These companies believe there simply isn’t enough domestic growth to not reach across the globe for profits. And it’s hard to blame them considering the strong results seen in recent periods.

Dow recently reported strong second-quarter earnings of $0.64 per share, which represented strong 16% growth year-over-year. The chemicals juggernaut generated $4.2 billion in cash flow from operations over the first half of the year, as opposed to $2.8 billion through the first six months of 2012.

And, Dow saw strong outperformance in its emerging market operations. North America grew volumes by just 1% in the second quarter, which stands in stark contrast to 12% volume growth in Latin America and 7% volume growth in Asia-Pacific.

Meanwhile, Nike grew its North American revenues by 12% in the fourth quarter, a respectable performance but one that lagged behind the 16% revenue growth in its emerging market operations.

Going forward, Nike notes that one billion consumers will enter the middle class over the next 10 years, most of whom will be located in the BRIC countries. As a result, the company believes this opportunity to be imperative to its future success.

The same goes for Exxon Mobil. The company notes that between 2010 and 2040, worldwide energy demand is expected to increase 35% as the global population grows. Nowhere is this more pronounced than in the emerging economies, where energy demand is projected to soar 65% by 2040.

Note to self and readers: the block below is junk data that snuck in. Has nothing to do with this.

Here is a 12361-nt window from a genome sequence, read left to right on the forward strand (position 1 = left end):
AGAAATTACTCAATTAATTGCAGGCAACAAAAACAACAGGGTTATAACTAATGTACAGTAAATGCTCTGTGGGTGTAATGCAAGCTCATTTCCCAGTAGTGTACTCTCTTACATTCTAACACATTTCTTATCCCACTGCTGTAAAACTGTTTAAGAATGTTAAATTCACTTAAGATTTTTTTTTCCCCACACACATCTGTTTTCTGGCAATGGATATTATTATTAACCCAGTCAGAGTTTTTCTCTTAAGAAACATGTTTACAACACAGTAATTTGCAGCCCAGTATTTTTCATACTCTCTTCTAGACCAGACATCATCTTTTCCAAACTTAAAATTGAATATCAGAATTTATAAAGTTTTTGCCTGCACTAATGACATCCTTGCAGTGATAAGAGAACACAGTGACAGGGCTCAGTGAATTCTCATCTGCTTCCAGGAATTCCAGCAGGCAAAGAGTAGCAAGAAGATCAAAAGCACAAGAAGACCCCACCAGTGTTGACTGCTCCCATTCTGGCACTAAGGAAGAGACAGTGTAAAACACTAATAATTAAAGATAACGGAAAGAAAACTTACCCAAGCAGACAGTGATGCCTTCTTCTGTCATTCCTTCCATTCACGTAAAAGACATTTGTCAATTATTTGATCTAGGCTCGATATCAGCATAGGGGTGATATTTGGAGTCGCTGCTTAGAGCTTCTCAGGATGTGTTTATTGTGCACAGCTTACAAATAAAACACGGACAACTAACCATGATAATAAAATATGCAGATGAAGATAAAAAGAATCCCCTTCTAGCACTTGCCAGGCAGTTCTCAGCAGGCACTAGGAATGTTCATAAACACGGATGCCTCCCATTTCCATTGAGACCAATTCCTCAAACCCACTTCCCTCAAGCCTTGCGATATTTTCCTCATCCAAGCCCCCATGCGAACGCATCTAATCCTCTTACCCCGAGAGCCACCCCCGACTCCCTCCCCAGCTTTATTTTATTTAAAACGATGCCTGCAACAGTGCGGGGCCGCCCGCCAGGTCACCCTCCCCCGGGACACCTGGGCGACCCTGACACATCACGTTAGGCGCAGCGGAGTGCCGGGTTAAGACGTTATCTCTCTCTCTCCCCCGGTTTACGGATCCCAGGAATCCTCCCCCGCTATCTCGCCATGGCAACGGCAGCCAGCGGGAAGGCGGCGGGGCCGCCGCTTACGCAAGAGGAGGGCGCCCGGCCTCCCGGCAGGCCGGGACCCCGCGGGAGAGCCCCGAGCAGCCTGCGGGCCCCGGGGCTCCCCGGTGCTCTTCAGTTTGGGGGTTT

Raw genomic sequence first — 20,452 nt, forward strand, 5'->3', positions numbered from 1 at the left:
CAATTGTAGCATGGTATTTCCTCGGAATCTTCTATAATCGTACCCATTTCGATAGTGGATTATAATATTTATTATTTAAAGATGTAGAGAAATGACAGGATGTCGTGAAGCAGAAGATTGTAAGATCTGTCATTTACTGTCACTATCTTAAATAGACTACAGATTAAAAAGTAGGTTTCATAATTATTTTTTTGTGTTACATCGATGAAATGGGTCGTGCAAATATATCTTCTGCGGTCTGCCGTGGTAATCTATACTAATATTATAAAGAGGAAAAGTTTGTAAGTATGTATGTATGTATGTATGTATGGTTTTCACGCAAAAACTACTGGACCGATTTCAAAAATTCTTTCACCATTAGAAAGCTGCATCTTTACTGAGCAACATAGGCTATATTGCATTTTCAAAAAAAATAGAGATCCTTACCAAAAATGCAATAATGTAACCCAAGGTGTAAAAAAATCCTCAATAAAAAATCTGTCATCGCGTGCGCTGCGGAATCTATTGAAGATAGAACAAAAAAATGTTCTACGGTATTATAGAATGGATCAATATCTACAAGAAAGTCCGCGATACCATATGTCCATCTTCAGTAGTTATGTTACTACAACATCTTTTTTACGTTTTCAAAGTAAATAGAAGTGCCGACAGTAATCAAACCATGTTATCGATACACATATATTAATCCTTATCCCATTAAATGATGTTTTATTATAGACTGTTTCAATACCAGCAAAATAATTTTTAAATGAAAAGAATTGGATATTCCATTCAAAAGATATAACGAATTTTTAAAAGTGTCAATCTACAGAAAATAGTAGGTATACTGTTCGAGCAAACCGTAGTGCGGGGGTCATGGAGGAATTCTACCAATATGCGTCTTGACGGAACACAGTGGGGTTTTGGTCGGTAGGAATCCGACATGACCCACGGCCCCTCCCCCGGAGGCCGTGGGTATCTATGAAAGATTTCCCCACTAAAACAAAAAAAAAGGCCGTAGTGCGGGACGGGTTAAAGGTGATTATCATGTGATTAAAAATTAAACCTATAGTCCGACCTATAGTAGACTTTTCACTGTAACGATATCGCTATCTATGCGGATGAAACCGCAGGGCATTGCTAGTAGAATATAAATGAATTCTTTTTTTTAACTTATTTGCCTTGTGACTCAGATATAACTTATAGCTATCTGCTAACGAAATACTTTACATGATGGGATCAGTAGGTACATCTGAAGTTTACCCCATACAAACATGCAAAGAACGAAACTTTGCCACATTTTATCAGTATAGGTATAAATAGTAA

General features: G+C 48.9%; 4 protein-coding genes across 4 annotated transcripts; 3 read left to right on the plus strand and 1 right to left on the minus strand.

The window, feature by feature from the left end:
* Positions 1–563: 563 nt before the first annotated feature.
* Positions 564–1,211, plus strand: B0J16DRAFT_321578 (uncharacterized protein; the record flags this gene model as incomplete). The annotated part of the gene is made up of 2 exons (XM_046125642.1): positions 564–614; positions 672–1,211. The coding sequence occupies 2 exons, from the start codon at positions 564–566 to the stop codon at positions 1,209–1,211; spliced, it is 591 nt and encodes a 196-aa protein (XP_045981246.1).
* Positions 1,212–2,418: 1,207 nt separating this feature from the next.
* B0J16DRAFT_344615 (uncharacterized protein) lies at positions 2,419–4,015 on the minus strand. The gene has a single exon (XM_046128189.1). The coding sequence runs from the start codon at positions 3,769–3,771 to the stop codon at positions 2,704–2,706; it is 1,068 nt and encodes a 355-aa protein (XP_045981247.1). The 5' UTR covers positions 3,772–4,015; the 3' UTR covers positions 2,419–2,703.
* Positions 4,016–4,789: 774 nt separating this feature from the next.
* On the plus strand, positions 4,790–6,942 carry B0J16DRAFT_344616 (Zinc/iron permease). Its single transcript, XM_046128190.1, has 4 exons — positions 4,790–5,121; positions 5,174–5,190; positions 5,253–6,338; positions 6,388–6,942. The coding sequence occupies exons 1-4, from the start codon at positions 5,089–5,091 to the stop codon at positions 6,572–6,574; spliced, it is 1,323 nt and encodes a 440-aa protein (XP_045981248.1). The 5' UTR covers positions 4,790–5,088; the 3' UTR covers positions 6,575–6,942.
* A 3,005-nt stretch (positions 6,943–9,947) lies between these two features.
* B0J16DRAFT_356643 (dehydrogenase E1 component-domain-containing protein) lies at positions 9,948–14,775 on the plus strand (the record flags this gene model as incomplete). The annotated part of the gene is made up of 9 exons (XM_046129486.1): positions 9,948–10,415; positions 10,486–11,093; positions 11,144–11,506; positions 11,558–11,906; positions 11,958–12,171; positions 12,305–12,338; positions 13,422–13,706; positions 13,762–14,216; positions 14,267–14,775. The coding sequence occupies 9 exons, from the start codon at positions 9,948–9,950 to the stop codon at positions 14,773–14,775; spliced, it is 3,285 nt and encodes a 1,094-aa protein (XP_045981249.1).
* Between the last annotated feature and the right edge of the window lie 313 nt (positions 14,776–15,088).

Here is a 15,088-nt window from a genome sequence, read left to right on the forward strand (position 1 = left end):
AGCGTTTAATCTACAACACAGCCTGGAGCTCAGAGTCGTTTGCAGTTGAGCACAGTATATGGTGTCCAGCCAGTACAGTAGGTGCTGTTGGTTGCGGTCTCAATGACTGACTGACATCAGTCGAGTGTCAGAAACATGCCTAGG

This will ensure further profits and dividends that have made owning Exxon so rewarding for so long.  Over the past five years, Exxon has distributed $145 billion to its shareholders through share buybacks and dividends.  Exxon's current dividend yield of 2.75% compares very favorably to the approximately 2% yield on the S&P 500 Index.

The Foolish conclusion

Making sure you’re not overly concentrated in one geographic area is a key component of diversifying your portfolio. When one national economy falls on hard times, another may be prospering, and if you’ve spread your bets, you’re at less risk of seeing your portfolio crumble.

As a result, if you own shares of these strong American businesses, you may already have achieved international diversification, even though each of these companies are located in the United States and are widely considered to be iconic American brands.

Therefore, the tantalizing growth potential presented by emerging economies means strong profits and dividends from these great companies are sure to keep coming for many years to come.

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Robert Ciura has no position in any stocks mentioned. The Motley Fool recommends Nike. The Motley Fool owns shares of NKE. Try any of our Foolish newsletter services free for 30 days. We Fools may not all hold the same opinions, but we all believe that considering a diverse range of insights makes us better investors. The Motley Fool has a disclosure policy. Is this post wrong? Click here. Think you can do better? Join us and write your own!